If you get The News delivered, do you know how much that child who puts your paper through your letter box with such force that it knocks out the dog is getting each week?
It’s typically between £10 and £15 a week. But in certain areas, it is getting hard to find paper boys and girls because these days they’re getting so much pocket money anyway that they don’t think it’s worth doing a round.
Even if you can afford to give your children £15 a week pocket money, don’t. Instead, encourage your kids to get a paper round so they learn the value of money.
I remember landing my first paper round back in the summer of 1986. There were the nerves at the interview, the excitement of turning up on the first morning and then the joy of picking up my first £4.50 wage packet – and spending half of it on sweets in the very same shop!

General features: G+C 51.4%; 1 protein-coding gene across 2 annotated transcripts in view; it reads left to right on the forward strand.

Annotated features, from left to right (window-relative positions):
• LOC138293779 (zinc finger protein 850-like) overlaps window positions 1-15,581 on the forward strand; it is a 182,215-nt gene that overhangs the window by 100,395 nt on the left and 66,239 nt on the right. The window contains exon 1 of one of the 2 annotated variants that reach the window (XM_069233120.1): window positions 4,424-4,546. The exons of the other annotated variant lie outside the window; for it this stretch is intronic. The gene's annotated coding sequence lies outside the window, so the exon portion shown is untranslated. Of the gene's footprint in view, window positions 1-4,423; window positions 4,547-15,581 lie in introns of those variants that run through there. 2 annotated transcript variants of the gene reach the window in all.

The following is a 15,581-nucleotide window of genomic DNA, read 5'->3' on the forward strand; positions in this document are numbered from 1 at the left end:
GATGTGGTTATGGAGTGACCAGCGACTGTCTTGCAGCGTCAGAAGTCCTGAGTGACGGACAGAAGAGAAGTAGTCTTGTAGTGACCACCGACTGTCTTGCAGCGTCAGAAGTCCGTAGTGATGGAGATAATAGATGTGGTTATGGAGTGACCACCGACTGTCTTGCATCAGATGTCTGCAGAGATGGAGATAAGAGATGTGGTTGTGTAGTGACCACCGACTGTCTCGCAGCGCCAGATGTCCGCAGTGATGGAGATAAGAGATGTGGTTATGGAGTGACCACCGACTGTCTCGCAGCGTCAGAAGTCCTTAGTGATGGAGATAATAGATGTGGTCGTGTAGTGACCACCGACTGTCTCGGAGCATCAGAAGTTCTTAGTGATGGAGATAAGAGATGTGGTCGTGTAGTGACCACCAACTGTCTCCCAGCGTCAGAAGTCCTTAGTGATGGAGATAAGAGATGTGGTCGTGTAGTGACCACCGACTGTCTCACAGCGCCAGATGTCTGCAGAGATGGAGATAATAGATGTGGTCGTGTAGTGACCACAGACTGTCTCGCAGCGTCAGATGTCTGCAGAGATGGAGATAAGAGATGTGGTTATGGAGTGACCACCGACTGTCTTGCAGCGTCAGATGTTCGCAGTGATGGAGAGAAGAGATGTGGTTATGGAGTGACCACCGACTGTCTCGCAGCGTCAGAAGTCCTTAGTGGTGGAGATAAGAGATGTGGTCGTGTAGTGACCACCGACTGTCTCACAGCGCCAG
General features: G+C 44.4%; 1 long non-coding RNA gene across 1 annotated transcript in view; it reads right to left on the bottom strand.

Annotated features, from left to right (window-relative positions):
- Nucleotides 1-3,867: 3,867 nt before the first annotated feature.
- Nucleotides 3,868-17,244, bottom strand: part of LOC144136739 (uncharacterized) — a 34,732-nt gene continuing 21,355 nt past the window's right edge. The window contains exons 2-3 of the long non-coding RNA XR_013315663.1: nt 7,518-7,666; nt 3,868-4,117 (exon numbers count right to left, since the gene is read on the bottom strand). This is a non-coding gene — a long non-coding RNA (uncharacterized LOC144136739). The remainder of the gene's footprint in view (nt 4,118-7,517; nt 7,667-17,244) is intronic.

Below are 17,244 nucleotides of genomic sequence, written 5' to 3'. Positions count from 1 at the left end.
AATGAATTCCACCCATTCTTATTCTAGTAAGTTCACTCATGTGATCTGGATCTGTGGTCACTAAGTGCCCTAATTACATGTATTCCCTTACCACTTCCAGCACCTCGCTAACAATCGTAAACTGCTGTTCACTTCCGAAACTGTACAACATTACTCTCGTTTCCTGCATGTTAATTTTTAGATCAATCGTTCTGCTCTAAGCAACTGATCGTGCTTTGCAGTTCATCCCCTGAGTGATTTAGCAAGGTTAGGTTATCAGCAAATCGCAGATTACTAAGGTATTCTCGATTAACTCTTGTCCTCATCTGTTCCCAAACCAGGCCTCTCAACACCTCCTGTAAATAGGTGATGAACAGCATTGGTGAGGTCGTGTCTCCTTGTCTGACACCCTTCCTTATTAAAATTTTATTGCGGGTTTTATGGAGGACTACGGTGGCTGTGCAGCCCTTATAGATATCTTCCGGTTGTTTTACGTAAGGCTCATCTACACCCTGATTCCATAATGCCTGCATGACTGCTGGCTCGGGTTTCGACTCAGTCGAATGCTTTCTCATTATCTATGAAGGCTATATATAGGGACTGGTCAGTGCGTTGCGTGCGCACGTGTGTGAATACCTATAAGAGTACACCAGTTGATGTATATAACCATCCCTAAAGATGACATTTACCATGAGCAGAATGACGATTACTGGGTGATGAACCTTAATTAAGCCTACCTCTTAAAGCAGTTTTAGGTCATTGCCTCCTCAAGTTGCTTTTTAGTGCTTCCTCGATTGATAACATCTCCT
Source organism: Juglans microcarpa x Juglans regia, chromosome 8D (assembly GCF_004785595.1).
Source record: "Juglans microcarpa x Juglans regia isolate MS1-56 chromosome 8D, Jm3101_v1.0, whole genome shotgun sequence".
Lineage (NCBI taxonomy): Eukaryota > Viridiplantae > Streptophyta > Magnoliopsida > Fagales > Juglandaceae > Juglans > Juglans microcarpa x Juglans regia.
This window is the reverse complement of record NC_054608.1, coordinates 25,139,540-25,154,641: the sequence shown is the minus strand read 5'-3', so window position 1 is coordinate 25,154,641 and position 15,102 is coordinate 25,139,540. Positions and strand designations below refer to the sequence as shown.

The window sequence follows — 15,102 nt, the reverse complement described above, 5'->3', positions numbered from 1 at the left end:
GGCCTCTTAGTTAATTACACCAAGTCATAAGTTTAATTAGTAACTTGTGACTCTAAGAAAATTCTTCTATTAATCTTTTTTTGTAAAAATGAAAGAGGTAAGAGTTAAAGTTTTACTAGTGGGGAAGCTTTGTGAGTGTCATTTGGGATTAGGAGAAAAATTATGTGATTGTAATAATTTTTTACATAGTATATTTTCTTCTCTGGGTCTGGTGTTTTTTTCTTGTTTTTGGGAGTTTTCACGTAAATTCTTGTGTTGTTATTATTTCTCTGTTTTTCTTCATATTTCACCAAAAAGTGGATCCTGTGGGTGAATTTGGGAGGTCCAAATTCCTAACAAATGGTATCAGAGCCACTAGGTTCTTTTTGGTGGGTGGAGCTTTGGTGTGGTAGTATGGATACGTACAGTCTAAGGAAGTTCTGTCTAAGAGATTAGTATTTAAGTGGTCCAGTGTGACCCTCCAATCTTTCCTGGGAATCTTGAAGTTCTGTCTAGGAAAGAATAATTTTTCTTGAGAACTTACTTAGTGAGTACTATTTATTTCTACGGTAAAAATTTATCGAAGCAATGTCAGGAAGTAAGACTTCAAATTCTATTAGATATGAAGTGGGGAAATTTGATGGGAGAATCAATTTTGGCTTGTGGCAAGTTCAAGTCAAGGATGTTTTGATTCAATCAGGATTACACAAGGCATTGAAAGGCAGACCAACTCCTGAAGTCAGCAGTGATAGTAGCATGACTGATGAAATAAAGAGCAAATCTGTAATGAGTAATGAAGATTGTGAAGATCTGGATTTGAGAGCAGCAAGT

It was a big round, 40-odd houses around hilly Ryde on the Isle of Wight, with a double round on Friday delivering the island’s massive broadsheet weekly paper.
As the mornings grew darker, colder and wetter, I certainly earned every penny.
But by the time I started proper work, I’d learned how to appreciate money, not to expect it.
I learned not only the value of my hard-earned money, but how to save. And through those hard, cold winter months, I’d also shown commitment and trust as no newspapers ended up being dumped on the side of the road. Every one went through a letterbox.
Maybe today it’s too easy for kids to sit indoors, play on their computers and get what they want when they want.
These days how many parents expect their children to do jobs around the house before handing over cash?
I know of a few people in their late teens who have yet to learn the value of money.
Thinking that it grows on trees, they pay for things on credit cards so they can have what they want now, as this is what they’re used to.
I’m not suggesting going back to sending children up the chimney at 13. But certainly get them to wash your car or vacuum the house for their money.